Price of Brent crude was down to open Thursday after U.S. President Donald Trump hinted the possibility that Washington could ease sanctions on Iran, which would increase crude exports from the country and raise oversupply in the oil market.
The international benchmark plummeted 2.2% on Wednesday to close at $61.02 per barrel, and it was trading slightly unchanged at $61.16 a barrel at 0610 GMT.
American benchmark West Texas Intermediate slumped 2.1% to end the previous day at $56.20 a barrel and was at $56.13 per barrel at the same time.
After firing his national security advisor, John Bolton, on Tuesday, Trump dialed down from his "maximum pressure" campaign on Tehran and hinted that Washington and Tehran could start nuclear negotiations.
"I do believe they’d like to make a deal. If they do, that’s great; and if they don’t, that’s great too. But they have tremendous financial difficulty, and the sanctions are getting tougher and tougher," he said.
After withdrawing the U.S. from Iran nuclear deal in May 2018, the Trump administration reimposed sanctions on Iran in November 2018, which greatly hurt Tehran's capacity to export crude oil.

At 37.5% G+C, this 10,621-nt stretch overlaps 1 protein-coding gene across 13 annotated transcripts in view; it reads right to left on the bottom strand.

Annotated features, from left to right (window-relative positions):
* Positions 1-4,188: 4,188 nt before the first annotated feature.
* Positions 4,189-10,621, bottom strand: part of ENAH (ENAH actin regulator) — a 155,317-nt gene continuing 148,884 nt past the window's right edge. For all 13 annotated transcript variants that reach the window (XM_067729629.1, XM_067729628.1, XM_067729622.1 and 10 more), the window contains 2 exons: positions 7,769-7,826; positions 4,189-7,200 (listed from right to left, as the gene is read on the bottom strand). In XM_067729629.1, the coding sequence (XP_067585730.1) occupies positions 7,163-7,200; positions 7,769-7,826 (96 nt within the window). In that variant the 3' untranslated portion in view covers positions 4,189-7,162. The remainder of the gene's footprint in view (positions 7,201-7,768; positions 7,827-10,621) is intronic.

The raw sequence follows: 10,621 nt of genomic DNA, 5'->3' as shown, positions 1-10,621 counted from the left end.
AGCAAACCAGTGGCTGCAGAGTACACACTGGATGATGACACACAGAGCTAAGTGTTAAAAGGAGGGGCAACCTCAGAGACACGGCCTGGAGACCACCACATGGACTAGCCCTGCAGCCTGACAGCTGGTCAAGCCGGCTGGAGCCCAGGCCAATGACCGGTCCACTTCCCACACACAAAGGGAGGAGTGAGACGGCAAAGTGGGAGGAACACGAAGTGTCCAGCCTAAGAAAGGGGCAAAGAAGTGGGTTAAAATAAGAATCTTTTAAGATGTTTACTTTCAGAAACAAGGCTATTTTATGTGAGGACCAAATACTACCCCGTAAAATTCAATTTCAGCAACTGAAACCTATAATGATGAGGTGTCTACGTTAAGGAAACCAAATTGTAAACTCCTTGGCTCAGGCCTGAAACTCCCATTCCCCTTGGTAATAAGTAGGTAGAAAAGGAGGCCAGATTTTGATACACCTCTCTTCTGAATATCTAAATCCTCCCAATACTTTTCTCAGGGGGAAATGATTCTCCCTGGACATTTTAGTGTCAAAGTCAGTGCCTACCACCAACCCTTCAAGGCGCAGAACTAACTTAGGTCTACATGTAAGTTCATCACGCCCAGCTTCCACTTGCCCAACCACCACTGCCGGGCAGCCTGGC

“We’ll see what happens,” Trump said when he was asked about whether he would ease the sanctions on Iran.
If sanctions on the Tehran government would be removed, this would increase the crude oil exports of Iran and raise the glut of supply in the global oil market to push crude prices lower, experts said.
Experts also pointed out that Bolton leaving the U.S. administration and Trump hinting to begin negotiations with Iran came days after China was reported to pledge $400 billion investment on Iranian oil, natural gas, petrochemical and industrial sectors.
By Ovunc Kutlu